then take the brew, throw it in a jar and stick in the fridge. when you get an itch (any itch), dab some on a cotton ball, and rub fairly vigorously. a little dab should do ya. i've used the above to amazing success this year, and i'm incredibly allergic to PI, and it's everywhere here (and i mean everywhere).
it's gotten to the point where when i find some PI, i just slap on some disposable nitrile gloves and go to battle with it, whereas i used to break out at the slightest touch.

also, if you got mugwort, i've also got in the habit of rubbing my hands and arms down with leaves first thing when i go outside, as i read somewhere that it may act as a preventative measure against the oils in PI. old witches tale maybe, but seems to work...and to keep the bugs away as well. i've gotten to the point where i'll make a garland out of some stalks, John the Baptist style, before i go out into the bush.

one last thing: stay away from the oil based soaps. Cetaphil works for me as a substitute.

of course, everyone's body is wired differently, so YMMV.

p.s. we got a monster wisteria as well. we've been ripping the vines up as we encounter them (not too difficult as they run close to the surface), stripping the leaves to throw in the garden as mulch. the problem is the solution, yes?
 
Judith Browning
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Location: Arkansas Ozarks zone 7 alluvial,black,deep loam/clay with few rocks, wonderful creek bottom!
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siu-yu man wrote:@judith, re: jewelweed, you may wanna try cooking it up with some vinegar (apple cider or other that you don't mind putting on your skin) and sea salt. include the stalks of the jewelweed (that's where a lot of the good juice is, like aloe). use as much as you can without destroying the plant (so that it can seed next year).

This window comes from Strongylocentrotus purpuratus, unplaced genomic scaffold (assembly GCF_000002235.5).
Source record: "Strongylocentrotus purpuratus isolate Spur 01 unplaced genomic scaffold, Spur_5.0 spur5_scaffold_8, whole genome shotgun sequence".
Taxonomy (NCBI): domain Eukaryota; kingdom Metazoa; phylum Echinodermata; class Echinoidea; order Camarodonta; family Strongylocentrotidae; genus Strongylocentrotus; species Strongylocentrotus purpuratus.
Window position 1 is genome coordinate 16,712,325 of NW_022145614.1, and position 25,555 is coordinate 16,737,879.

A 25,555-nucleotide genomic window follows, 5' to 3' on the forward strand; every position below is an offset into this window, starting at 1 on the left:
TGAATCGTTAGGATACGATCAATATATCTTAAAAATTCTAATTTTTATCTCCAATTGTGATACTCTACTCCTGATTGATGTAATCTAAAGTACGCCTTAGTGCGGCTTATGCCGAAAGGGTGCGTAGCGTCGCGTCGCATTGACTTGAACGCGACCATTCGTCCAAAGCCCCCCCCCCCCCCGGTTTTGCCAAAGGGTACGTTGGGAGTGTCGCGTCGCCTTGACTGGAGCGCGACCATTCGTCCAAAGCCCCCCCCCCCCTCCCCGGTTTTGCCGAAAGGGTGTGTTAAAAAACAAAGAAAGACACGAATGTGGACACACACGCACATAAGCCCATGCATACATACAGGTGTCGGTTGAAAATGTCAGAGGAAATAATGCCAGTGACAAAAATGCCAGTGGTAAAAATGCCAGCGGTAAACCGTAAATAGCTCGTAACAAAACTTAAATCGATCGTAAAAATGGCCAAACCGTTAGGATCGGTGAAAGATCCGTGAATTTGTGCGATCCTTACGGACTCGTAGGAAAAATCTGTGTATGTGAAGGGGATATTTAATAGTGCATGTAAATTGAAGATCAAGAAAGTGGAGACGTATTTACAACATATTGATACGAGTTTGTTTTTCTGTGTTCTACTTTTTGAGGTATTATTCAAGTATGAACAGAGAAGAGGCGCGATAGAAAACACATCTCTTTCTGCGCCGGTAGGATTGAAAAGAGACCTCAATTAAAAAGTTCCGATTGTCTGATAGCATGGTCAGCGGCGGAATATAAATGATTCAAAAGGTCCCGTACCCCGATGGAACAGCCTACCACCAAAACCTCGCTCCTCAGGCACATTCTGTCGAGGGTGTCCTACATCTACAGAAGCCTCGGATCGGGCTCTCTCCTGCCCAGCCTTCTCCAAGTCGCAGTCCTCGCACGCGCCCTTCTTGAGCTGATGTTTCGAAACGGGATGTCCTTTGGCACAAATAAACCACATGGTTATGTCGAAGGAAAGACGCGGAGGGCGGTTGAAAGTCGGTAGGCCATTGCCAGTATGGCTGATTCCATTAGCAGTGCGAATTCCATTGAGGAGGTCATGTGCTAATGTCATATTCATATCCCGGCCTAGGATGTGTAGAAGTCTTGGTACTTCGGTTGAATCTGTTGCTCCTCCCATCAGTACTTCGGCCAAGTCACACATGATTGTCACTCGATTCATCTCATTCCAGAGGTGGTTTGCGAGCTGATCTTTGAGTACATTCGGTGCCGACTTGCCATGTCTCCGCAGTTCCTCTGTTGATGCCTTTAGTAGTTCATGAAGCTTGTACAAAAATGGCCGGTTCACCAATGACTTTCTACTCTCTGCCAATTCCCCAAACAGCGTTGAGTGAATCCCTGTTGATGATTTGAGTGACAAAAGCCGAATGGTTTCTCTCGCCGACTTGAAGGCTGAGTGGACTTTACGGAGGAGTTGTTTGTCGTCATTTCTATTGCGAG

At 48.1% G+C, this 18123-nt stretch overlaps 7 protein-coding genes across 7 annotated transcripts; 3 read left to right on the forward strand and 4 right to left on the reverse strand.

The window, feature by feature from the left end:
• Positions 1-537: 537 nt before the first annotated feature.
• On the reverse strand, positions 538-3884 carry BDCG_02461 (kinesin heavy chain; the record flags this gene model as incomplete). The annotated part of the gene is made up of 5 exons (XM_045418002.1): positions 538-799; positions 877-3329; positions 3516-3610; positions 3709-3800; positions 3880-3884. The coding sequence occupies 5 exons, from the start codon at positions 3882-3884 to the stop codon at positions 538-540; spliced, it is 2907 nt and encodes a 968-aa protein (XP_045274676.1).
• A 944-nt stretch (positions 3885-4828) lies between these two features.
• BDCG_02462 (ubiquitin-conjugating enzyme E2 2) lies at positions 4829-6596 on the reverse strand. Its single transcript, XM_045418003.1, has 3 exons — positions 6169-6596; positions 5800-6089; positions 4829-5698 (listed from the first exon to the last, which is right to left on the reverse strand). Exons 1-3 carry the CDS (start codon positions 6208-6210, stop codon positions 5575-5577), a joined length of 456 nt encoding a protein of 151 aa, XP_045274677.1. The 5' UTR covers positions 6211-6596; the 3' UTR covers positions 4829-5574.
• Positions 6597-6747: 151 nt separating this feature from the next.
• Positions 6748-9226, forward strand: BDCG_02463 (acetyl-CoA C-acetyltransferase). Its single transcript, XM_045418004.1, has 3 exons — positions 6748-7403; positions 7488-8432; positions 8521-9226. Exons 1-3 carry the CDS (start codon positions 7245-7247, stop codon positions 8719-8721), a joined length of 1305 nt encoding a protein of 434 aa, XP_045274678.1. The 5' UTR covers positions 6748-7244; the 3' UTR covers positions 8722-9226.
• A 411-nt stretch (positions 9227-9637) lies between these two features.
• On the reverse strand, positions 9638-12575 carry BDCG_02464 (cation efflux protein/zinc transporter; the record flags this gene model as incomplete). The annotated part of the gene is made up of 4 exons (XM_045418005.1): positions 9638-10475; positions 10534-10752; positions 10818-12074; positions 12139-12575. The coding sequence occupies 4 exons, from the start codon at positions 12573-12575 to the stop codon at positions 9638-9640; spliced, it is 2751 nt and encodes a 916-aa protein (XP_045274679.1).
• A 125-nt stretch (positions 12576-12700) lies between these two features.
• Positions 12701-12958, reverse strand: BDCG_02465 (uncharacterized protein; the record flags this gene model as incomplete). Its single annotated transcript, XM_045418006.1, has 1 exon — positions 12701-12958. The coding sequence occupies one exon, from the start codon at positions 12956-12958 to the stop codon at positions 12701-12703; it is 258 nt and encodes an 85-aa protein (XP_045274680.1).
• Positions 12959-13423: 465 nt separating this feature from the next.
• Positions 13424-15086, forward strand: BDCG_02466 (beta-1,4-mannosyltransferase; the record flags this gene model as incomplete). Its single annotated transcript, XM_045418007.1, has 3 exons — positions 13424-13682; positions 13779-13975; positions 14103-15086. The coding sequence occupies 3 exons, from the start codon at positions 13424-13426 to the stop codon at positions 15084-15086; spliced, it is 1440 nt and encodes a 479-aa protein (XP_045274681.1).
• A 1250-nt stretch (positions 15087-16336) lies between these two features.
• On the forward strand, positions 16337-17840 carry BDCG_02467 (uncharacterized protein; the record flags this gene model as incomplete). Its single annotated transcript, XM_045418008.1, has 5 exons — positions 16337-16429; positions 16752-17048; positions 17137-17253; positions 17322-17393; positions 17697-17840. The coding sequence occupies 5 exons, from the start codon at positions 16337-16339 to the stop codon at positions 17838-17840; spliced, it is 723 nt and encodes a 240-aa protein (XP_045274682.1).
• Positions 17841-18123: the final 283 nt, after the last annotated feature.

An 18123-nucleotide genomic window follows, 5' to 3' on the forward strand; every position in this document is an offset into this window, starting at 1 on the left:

then take the brew, throw it in a jar and stick in the fridge. when you get an itch (any itch), dab some on a cotton ball, and rub fairly vigorously. a little dab should do ya. i've used the above to amazing success this year, and i'm incredibly allergic to PI, and it's everywhere here (and i mean everywhere).
it's gotten to the point where when i find some PI, i just slap on some disposable nitrile gloves and go to battle with it, whereas i used to break out at the slightest touch.

also, if you got mugwort, i've also got in the habit of rubbing my hands and arms down with leaves first thing when i go outside, as i read somewhere that it may act as a preventative measure against the oils in PI. old witches tale maybe, but seems to work...and to keep the bugs away as well. i've gotten to the point where i'll make a garland out of some stalks, John the Baptist style, before i go out into the bush.

one last thing: stay away from the oil based soaps. Cetaphil works for me as a substitute.

of course, everyone's body is wired differently, so YMMV.

p.s. we got a monster wisteria as well. we've been ripping the vines up as we encounter them (not too difficult as they run close to the surface), stripping the leaves to throw in the garden as mulch. the problem is the solution, yes?



thanks for all the informaition. a tincture sounds like the thing since this wonderful patch is thirty miles or so from our home...that is where the five acres with the wisteria is and we hadn't been there for several years...gonna try and get there once a month now but I doubt that is enough to make much headway with that very aggressive plant. the patch of jewel weed is probably ten feet in diameter so I could easily get enough for a years supply of anti itch and not hinder the growth of the patch.. I didn't know that the stems were even more effective, but when I used it I had the whole plant crushed up. all good to know...
 
siu-yu man